Law Offices of Burke and Cestia

223 East Main Street

Placed in the center on top of the roof, this brick parapet was added during the restoration process and was crucial in listing the building on the National Registry for Historical Places.

Every Building Has a Story

“It’s a great tourist attraction and it really helps out the community.” –Burton Cestia, Attorney as Law and one of the current owners of building.

Known today as the “Pascal Building,” the Law Offices of Burke and Cestia stands as a monument of historical preservation as it links the past and present with its edifice. Considered one of the first buildings down Main Street to be restored, it serves as a constant reminder of the historical past.

According to the legal description taken from the conveyance filed October 31, 1968, the structure is located by the boundaries ”Northerly by property of Robert B.Leblanc, Southerly by Weeks Street, Easterly by property formerly belonging to Wade Gajan, et al, now Louis N. Darby, Sr., and Westerly by said East Main Street, New Iberia, Louisiana.” Simply stated, today the boundaries include: north by Allain’s Jewelry, south by Weeks Street, east by property owned by the National Trust for Historic Preservation in the United States, and west by East Main Street. It was first built by Aguste Pascal in 1898 (where the building gets its name). In 1908, Emile Gajan leased the building to Leon Dreyfus for Dreyfus Hardware, and his store was proven crucial to the manufacturing of hardware items during the Steamboat Era. Switching hands a few times, the building and its surrounding property eventually became vacant, and later it was used as a part of the Ford Garage. But once the Ford Company relocated in the early 1960s, the Pascal Building became vacant again and the National Trust for Historic Preservation in the United States bought it in 1972 to use as offices for the Shadows, a historical home important to the community that neighbors the Pascal Building.

It was not until September of 1981 that the building was sold to Porteus R. Burke, Burton E. Cestia Jr., and Ralph K. Lee to be used as their law firm offices. The three attorneys worked rigorously in preserving the building to resemble its original structure from 1898. In one year, the process was complete, and in 1985, the Pascal Building was listed on the National Register of Historic Places. Its legacy as one of the first buildings to be preserved down Main Street still stands today, and it has become a precedent for other buildings to follow in its footsteps.

If Walls and Windows Could Talk

Located on the corner of East Main Street and Weeks Street, the Pascal Building was restored to look parallel to its original appearance when it was built in 1898. The two-story Italianate architectural-style, brick, commercial building portrays the artesian signature of Alfred and Arstide Etie, New Iberia brick masons at the turn of the twentieth century. Due to the fact that the length of the historic building is five times its width, it resembles many other building down Main Street.  The ornamented façade encompasses a recessed area of about ten feet wide held up by four equally spaced brick columns seen across the front. The wooden entrance door contains glass windows with sidelights on either side. The door is directly under a fanlight, which is surrounded by an ashlar. On both sides of the door and sidelights, there are casement windows, covered by deep green shutters.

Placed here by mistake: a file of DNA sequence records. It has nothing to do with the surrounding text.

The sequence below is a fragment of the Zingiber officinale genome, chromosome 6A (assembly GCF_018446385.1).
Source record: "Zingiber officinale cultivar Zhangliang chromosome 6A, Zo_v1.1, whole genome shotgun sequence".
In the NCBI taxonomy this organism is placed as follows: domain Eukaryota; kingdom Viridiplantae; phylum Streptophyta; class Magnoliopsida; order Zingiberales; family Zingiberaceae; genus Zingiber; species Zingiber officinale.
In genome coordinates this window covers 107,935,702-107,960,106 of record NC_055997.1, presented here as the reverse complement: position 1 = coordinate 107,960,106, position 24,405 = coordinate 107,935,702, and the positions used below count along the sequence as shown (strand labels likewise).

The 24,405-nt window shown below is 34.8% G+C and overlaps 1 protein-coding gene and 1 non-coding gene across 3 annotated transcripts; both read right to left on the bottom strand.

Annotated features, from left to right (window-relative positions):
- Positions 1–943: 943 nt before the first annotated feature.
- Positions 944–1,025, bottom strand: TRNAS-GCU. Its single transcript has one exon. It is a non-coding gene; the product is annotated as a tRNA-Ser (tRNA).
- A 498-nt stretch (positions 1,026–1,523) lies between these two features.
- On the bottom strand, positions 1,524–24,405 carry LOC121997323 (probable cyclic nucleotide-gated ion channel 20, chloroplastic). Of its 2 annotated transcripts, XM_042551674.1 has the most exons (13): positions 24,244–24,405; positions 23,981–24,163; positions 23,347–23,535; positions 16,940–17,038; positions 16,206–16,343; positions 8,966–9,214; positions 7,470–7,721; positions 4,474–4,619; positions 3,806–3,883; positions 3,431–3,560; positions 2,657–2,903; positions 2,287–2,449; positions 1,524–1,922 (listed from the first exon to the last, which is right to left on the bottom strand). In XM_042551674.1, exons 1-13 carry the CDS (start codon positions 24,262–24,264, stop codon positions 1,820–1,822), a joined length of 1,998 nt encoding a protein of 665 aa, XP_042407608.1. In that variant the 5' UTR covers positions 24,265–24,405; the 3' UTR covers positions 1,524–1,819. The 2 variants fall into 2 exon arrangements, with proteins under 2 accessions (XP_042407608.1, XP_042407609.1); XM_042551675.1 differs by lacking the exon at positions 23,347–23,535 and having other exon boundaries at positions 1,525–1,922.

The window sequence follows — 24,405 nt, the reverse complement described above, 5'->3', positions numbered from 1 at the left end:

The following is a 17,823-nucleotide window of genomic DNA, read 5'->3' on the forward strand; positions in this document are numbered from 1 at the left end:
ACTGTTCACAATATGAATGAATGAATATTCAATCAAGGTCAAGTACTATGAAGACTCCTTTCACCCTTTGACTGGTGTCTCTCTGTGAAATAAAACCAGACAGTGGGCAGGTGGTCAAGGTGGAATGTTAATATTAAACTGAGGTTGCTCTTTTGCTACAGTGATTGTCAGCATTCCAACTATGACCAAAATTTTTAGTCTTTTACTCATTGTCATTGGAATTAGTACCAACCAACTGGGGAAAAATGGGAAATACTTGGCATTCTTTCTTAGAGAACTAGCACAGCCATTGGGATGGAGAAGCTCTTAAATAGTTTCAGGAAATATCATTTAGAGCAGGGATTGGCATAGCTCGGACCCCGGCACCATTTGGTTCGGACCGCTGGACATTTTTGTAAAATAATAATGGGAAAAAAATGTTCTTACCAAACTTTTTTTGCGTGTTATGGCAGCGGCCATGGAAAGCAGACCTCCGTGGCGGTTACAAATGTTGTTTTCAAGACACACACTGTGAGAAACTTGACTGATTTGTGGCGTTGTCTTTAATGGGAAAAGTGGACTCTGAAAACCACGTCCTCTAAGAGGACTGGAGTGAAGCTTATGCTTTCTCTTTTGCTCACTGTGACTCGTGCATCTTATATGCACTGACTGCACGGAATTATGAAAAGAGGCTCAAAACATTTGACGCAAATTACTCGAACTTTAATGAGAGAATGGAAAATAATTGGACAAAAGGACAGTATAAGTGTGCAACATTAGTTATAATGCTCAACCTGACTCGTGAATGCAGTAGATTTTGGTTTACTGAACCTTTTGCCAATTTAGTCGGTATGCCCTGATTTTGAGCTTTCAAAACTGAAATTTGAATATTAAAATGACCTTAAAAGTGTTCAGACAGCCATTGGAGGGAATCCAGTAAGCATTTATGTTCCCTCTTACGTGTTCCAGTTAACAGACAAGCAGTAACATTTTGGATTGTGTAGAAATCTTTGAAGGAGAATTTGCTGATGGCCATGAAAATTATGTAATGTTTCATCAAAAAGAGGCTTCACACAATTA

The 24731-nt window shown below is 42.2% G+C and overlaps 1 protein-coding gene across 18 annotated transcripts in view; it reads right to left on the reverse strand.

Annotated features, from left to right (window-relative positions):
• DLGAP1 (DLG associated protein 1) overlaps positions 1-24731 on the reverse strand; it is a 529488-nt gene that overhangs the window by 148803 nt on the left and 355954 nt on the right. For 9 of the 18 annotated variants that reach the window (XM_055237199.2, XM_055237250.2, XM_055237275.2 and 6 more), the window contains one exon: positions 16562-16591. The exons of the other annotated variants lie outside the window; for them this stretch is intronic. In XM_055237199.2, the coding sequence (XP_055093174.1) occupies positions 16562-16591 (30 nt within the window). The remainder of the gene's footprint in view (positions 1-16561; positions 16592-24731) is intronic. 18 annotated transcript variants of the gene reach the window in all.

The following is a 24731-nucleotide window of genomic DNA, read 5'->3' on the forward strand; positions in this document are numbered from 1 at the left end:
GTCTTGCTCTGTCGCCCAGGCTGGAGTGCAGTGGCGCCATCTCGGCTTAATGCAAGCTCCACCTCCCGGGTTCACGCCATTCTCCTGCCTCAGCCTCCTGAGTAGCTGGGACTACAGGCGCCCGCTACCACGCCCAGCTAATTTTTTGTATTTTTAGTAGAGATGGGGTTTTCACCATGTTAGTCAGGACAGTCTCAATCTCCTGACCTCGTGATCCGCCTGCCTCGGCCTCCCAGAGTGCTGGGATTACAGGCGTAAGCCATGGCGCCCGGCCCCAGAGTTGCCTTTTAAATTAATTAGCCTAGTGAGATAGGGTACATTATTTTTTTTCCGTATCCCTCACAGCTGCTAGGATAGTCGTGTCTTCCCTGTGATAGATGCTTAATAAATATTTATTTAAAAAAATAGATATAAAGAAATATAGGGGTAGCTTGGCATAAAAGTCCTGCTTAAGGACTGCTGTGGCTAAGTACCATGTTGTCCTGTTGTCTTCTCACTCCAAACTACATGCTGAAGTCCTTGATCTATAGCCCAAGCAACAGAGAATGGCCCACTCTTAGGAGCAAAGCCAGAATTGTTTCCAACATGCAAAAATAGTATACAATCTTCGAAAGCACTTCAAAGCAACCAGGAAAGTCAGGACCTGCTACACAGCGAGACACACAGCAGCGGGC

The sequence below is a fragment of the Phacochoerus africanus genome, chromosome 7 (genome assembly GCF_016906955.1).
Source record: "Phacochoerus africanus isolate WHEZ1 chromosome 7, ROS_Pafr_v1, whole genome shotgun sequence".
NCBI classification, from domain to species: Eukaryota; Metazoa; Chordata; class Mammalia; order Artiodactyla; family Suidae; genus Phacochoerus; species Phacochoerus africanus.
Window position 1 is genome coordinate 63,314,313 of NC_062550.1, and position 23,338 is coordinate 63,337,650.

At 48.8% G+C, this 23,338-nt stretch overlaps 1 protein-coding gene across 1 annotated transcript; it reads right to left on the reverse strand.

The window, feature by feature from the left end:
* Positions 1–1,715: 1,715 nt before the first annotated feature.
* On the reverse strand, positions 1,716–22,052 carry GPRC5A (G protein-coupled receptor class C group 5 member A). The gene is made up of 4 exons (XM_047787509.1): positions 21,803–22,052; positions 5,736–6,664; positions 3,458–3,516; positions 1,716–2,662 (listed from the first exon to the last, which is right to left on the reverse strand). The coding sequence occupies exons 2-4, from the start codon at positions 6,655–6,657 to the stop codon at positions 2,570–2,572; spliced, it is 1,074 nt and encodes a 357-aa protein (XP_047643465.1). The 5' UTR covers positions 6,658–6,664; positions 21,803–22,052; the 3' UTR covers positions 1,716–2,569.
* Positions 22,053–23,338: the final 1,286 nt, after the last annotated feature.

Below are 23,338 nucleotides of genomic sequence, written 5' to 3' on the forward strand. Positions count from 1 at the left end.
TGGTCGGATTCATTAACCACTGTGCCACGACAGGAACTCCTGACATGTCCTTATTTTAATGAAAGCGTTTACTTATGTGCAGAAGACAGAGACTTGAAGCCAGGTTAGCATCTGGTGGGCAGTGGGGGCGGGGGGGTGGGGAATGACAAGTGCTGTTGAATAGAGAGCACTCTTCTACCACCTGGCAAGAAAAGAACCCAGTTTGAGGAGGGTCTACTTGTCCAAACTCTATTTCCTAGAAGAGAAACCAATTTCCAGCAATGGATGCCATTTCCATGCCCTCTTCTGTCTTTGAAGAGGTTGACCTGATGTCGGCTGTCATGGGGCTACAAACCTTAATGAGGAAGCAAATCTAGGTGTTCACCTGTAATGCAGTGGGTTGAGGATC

The second story contains three evenly spaced, rectangular French doors that are accompanied by deep green shutters. All three sets have a decorated iron balcony, only about a foot deep. The elaborate and embellished brickwork on the façade of the Pascal building is incredible with its many different designs, including dentils over the French doors on the second story. The center parapet on top of the roof was added back to the building during the restoration process. The two corners of the roof encompass smaller, square parapets.

Across the side closest to Weeks Street is the only side seen, as it connects to Allain’s, a local jewelry story. The tops story contains eight double hung windows complemented with green shutters, matching the ones in the front. On the first floor, toward to the back, are two separate green doors with a green awning over each. There are also two windows with matching shutters before each door. Because the façade resembles the architectural style and design of the original building, the Pascal Building serves as a great preserved structure that has history and architectural details that will hopefully remained conserved.

A Picture Is Worth 1000 Words

From the Glen Conrad Collection

These two photos were taken at the same angle about 90 years about. Those working on the preservation project have done a great job in restoring the building to its original edifice.

This photo is of the inside of the building when the attorneys bought it in 1981 before they started renovating.

One of the great assets of the building, this sliding ladder is located in the library on the second floor.

Making Headlines

The article above explains the opening of the Burke and Cestia Law Firm after it was renovated.

References

Cestia, Burton. Personal interview. 3 April 2012.

Cestia, Burton. Scrapbook. Private Collection.

Evans, Jack. “Old/New Mesh in Renovations on Main Street.” The Daily Iberian. 12 January 1985: 6. Print.

Iberia Parish. Conveyance. Book 533, Folio 858, Entry 144627—. 31 Oct. 1968. Print.

Iberia Parish. Conveyance. Book 585, Folio 927, Entry 158694—. 20 July 1972. Print.

Iberia Parish. Conveyance. Book 775, Folio 742, Entry 81-9663—. 29 Sept. 1981. Print.

Lahasky, Taylor. Phone Home 2012. Photographs. Private Collection.

Louisiana: Pick Your Passion. 17 April 2012. Web.